There are generally three main sections to most west african dance classes. The first is the warm up section, the second is the choreography (and or “lines” across the floor) and the third is the dancers individual dance solos at the very end of class.
Sometimes there is no choreography and just “lines”. The “lines” section will have some short choreography with in it as well. I love playing djembe lead or solo for the lines section as it opens up your opportunities to play a little more creatively as less choreography is happening.
But remember the key is to not get carried away and to always play for the dancer. You need to look for and find accent points. An accent point is the place in the dancers movement that is exemplified or that is the peak of their movement.
For example when the dancers arm swings up at the end of a movement you can hit their crescendo with a slap. This would be accent point. The thing about accent points is that once you choose one you also need to stick with it for a while. Consistency is important. Again knowing the dance or at least familiarity with the piece really helps.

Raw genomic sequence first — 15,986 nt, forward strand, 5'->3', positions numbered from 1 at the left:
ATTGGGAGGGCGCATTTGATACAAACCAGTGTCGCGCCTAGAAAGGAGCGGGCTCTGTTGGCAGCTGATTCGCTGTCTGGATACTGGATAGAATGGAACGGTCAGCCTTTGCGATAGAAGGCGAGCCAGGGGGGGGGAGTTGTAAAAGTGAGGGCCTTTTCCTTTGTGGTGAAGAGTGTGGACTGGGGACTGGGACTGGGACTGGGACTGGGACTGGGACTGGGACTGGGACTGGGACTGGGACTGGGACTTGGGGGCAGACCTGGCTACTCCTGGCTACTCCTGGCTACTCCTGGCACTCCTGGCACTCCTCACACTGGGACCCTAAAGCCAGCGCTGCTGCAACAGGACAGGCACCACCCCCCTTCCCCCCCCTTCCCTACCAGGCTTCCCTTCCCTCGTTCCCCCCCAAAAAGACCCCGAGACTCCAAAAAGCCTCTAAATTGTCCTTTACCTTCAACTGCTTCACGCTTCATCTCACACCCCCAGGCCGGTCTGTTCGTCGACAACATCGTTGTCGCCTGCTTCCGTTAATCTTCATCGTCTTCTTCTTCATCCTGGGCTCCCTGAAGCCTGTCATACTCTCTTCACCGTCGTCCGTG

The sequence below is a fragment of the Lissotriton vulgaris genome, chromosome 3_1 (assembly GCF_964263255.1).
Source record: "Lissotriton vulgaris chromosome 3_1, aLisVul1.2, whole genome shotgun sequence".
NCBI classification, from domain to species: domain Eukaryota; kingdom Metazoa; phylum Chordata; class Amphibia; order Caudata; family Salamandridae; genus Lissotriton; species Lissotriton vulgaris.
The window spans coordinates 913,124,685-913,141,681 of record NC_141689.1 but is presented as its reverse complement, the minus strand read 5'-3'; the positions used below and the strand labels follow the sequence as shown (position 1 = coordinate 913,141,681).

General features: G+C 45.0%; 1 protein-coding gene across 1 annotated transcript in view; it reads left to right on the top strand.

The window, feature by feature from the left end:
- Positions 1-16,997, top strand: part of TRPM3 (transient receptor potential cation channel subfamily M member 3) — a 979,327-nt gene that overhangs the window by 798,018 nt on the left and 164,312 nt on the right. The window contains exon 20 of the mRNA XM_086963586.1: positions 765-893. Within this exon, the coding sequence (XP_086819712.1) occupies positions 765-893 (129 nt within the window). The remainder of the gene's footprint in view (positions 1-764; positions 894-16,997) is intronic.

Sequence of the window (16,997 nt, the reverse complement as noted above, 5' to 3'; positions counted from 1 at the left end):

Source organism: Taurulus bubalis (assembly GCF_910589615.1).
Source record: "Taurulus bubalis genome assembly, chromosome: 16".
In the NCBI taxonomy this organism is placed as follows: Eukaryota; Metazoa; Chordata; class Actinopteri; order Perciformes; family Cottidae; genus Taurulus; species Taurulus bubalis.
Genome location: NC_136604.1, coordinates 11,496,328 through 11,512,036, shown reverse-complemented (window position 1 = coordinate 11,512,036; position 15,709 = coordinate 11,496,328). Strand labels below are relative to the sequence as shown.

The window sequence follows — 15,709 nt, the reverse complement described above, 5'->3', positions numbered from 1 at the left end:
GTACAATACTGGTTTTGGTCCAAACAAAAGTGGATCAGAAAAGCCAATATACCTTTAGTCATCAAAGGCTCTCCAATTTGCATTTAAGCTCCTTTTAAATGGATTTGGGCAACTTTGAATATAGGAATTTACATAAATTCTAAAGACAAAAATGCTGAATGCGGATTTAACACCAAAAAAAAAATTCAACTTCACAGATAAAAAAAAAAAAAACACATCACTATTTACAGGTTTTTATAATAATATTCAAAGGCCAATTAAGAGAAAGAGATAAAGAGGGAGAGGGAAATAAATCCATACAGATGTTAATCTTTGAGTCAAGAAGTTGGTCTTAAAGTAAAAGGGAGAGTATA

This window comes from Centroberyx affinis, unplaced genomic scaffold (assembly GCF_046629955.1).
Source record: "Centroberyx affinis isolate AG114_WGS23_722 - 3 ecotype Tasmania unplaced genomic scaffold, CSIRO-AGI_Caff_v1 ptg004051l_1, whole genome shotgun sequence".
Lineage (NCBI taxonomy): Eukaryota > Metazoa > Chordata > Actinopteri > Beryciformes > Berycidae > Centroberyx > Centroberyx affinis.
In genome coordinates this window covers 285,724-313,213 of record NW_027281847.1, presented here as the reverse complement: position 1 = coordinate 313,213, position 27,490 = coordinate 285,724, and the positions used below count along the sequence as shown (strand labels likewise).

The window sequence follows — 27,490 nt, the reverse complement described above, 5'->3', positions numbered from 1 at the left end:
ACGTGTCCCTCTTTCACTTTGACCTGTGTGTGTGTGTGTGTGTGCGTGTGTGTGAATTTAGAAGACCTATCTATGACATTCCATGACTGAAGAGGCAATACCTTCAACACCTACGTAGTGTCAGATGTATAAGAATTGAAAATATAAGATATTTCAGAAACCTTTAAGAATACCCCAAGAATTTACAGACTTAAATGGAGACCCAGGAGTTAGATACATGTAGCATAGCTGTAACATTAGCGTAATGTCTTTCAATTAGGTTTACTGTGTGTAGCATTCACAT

In west african dance class the first section , or the warmup as it is called is generally the easiest to play for. This is because generally speaking you will throw a break or call every 4 cycles of the dancers moves.
That means the dancers go to one side 1-2-3-4, then the other side 1-2-3-4, then back again 1-2-3-4, then you start the call on “the one” which goes through their next cycle (1-2-3-4) and hits “the one” (first beat of the rhythm) and starts the next series of movements. Sometimes it is 6 cycles instead of 4.
If the teacher wants it longer he or she will tell you but the thing to know is that it will almost always be in cycles of 4, 6 or 8 for warm ups in Guinee style dance classes any way. So a little bit of math goes a long way in understanding where you are going to fit into the picture in terms of throwing breaks!
The other reason it is great for you to take the dance class is so that you can recognize and spot the moves. This means to “differentiate” the moves from one and other. To a casual observer or non dancer dance moves can look similar and it is easy to get confused where one move starts and another begins. So if you take the dance class or learn the moves you will have it in your body and recognize what is going to happen next.
The next section of most or many west african dance classes is the choreography section. This is where groups or sets of moves or strung together. Each set of moves changes with a call or break that starts before “the one” and leads to or ends on “the one”. These breaks or call ins are always taught whenever you learn a rhythm or arrangement from a qualified drum or djembe teacher. These string of moves are repeated in sets of two times or four times or even six. The groups or sets of moves happen evenly.